In this article Hayley Dent talks about testamentary freedom and the opposing law which allows claims for those who aren’t included in a will. Hayley also touches upon the challenges to wills that can be brought, particularly where homemade wills are involved.
In England and Wales you have the freedom to leave your assets when you die to whoever you choose. Unlike other countries, there are no “forced heirship” rules stipulating which family members must receive a share. However, you should think carefully before deciding where to leave your estate, because there are also laws which allow others to challenge your will or estate after your death.
Challenges to a will
Challenges to a will can be made where the claimant believes:-
- the testator did not have the mental capacity to make a Will
- the testator was under undue influence by another to make decisions that they wouldn’t have done otherwise
- the will was not executed properly within the strict rules.
The importance of using a regulated legal professional cannot be stressed enough, to avoid the pitfalls that commonly give rise to a challenge of this sort. The process is more than simply writing down a person’s wishes; it involves elements that go unnoticed by the client including the assessment of mental capacity to make the will and detailed notes of all the relevant circumstances. Many will writing companies and unregulated will writers offer a cheap option to drawing up your will, but most are not backed by a regulator and indemnity insurance in case things go wrong.
Claims for financial provision where a family member has been excluded from a will are becoming more common than ever before. In our increasingly litigious society, it is essential to consider potential claims because they can result in lengthy, distressing and costly legal proceedings after your death.
You might have very good reasons to exclude a close family member from your will or leave them less than they expect. Whilst a legal challenge cannot be prevented you can take steps to best avoid it and support its defence.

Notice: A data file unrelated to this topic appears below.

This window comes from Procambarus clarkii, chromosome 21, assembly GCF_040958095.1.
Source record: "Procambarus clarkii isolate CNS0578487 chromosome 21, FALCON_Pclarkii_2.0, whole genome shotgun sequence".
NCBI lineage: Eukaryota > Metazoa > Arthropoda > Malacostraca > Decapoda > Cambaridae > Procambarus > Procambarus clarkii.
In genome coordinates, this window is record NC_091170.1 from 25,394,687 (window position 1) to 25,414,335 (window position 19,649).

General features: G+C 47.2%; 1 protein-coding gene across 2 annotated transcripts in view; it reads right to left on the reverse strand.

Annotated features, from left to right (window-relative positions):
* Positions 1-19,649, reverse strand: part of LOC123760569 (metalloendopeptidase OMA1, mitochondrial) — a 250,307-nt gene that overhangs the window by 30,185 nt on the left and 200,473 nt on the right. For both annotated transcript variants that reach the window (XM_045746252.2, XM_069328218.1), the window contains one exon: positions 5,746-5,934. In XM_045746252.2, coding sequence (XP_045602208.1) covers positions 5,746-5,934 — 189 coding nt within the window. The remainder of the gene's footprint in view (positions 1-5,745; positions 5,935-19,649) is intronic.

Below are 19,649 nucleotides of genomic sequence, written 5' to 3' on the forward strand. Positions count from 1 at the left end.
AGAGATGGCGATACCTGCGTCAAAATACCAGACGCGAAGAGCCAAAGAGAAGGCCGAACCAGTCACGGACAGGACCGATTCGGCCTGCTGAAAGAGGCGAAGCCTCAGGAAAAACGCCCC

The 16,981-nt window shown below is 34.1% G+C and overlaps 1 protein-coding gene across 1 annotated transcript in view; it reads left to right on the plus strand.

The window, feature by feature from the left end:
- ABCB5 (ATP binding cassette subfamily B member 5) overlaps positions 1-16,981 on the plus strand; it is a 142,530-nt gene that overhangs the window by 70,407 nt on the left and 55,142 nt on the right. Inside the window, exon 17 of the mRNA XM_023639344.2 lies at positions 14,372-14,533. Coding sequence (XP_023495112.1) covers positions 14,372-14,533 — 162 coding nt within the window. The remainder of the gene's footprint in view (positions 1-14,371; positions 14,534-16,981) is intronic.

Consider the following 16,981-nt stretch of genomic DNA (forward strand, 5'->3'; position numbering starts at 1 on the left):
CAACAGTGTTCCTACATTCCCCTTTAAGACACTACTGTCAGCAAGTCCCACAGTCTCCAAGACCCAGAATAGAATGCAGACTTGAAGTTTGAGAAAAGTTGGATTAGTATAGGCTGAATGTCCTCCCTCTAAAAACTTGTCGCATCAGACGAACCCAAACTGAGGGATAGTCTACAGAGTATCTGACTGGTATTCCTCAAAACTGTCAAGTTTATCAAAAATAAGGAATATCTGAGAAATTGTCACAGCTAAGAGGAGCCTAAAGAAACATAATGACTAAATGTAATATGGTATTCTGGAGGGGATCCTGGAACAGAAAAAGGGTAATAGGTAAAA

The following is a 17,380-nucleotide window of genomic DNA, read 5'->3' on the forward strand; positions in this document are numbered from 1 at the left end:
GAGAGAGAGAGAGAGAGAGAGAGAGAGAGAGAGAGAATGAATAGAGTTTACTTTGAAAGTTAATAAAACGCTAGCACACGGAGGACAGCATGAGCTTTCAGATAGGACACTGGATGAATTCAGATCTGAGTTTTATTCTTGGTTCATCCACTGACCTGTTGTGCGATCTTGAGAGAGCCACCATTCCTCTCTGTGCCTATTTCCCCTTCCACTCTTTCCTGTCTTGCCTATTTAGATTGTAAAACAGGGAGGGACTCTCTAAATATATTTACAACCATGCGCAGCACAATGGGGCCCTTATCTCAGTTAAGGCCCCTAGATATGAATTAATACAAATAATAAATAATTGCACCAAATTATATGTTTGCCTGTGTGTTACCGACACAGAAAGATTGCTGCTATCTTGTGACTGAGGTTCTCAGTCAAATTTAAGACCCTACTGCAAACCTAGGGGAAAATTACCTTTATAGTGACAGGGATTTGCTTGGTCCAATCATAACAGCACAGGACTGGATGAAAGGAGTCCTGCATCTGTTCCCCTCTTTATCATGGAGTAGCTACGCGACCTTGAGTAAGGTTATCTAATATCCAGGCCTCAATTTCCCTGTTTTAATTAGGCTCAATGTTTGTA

Historically, the Romans are reported to have set aside wills that left the natural heirs without anything, but where something was left, however small, the wills would be upheld because it proved intention. Similarly, Charles Dickens’s “The Pickwick Papers” talks about sons “being left with a shilling”, the practice of leaving the eldest son only a shilling when the rest of the estate was gifted to another. It was a way of expressing that the eldest had not been forgotten and a conscious decision had been made to leave the estate elsewhere. If he were left “without a shilling”, the concern would in fact be that the testator hadn’t considered his estate properly. Modern legislation isn’t as simple as this, but there are things you can consider when drafting your will which may make a disgruntled family member think again before raising a claim and running up a costly legal bill.
In short, it is your money and you can leave it to whomever you wish, but you are always best seeking the right advice when you draft your will, to discuss all of your options and hopefully avoid your estate paying for a lengthy legal battle after you die.
Whilst we urge you to speak to a regulated professional before even drawing up your will, we understand that sometimes the circumstances land you at the beginning of a claim instead. If you require advice on bringing or defending a claim, our teams have a breadth of experience in private client law and contested wills and probate to guide you in the right direction.
Whatever your situation, contact us today for an initial consultation.
The content of this post does not constitute legal advice and should not be relied upon. The content is subject to change and we accept no liability for individuals relying on the information within this article.